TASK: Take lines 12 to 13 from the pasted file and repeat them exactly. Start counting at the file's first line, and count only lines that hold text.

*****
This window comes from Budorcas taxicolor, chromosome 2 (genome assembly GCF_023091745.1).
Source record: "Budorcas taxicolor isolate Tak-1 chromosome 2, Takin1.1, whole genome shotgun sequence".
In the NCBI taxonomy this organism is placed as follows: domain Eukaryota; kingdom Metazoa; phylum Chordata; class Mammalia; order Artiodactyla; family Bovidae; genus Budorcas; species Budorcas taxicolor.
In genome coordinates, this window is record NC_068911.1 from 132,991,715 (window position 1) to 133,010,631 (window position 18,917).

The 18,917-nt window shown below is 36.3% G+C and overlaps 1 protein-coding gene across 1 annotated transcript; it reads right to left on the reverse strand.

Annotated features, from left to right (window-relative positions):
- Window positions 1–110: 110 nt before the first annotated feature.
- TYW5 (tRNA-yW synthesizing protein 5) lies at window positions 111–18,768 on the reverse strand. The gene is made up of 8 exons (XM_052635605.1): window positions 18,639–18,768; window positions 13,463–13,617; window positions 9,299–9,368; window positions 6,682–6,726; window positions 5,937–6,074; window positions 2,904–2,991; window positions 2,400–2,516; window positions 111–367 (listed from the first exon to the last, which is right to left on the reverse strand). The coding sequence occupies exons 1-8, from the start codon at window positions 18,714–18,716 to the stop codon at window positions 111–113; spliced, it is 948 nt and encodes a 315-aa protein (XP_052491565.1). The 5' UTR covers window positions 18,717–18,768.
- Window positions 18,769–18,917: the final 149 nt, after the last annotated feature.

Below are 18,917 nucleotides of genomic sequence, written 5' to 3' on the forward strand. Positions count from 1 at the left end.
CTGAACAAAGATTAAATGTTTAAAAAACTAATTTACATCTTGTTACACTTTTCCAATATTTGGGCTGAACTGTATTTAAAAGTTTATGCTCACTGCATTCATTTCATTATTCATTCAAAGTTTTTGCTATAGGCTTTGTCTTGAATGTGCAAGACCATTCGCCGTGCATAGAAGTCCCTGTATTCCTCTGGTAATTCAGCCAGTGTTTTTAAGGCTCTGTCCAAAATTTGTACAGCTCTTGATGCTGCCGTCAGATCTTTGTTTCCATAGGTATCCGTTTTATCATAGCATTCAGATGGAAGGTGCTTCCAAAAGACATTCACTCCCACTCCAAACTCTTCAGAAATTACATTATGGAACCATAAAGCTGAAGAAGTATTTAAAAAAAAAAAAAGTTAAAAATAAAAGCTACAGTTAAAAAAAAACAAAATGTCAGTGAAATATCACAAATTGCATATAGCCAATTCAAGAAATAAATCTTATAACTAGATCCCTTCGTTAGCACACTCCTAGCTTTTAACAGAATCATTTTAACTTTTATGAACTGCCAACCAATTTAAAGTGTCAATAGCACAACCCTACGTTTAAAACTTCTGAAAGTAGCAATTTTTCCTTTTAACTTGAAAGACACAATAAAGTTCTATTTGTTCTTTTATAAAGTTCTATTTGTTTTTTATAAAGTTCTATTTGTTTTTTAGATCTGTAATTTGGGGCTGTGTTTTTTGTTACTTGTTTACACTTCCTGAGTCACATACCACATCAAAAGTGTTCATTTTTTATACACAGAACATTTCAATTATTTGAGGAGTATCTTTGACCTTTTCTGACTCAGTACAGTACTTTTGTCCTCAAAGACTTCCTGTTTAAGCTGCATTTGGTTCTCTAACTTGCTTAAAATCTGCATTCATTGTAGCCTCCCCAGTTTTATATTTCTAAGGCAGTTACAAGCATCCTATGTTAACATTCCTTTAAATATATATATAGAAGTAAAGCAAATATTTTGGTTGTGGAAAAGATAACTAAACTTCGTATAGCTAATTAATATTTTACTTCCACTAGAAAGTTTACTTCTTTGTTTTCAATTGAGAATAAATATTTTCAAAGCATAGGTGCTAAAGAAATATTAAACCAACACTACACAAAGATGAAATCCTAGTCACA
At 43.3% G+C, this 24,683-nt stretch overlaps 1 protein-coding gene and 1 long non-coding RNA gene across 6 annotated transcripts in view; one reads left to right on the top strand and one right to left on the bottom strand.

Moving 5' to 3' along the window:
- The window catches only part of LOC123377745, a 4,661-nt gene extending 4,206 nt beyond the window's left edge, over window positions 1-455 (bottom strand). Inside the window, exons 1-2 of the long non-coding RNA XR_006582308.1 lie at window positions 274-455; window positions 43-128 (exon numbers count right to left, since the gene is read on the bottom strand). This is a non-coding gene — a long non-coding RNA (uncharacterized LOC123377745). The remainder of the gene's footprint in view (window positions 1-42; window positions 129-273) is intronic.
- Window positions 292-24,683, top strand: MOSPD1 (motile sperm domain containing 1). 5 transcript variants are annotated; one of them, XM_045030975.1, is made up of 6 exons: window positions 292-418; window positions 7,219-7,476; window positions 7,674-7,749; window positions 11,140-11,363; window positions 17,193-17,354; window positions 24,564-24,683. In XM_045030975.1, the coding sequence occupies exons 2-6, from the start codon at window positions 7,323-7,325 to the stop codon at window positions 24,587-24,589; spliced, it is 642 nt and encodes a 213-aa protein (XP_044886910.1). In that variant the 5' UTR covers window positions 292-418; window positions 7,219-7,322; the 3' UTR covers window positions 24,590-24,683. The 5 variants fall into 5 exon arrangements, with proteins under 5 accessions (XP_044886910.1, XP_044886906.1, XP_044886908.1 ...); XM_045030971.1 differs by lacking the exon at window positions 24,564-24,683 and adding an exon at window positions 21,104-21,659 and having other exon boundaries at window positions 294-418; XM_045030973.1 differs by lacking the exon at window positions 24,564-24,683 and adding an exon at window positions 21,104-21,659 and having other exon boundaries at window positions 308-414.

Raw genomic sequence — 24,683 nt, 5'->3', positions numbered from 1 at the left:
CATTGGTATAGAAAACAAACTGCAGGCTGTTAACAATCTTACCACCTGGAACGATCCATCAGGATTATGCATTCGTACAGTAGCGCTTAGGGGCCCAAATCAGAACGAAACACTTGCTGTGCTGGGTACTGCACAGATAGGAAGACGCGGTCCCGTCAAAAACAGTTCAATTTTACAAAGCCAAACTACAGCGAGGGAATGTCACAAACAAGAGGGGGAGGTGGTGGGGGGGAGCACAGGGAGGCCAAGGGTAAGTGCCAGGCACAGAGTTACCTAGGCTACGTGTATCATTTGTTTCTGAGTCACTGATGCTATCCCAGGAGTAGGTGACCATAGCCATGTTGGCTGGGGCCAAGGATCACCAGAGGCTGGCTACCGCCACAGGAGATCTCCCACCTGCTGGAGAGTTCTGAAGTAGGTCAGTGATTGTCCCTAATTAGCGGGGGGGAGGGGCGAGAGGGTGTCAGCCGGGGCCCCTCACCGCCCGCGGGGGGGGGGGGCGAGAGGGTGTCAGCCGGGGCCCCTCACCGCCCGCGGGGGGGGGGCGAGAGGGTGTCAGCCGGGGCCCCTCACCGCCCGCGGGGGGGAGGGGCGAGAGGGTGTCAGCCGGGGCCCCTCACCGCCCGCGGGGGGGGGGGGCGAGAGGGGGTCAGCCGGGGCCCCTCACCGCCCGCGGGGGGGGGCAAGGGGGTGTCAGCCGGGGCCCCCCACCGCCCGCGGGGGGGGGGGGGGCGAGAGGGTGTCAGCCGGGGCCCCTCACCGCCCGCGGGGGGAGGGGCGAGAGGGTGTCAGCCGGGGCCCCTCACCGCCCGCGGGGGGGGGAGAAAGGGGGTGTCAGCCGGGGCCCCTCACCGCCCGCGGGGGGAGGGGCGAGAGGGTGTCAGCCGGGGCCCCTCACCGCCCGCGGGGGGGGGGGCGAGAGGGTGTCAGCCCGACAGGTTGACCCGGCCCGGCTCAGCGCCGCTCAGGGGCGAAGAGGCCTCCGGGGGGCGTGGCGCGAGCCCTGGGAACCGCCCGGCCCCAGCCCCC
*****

At 43.3% G+C, this 24,683-nt stretch overlaps 1 protein-coding gene and 1 long non-coding RNA gene across 6 annotated transcripts in view; one reads left to right on the top strand and one right to left on the bottom strand.

Moving 5' to 3' along the window: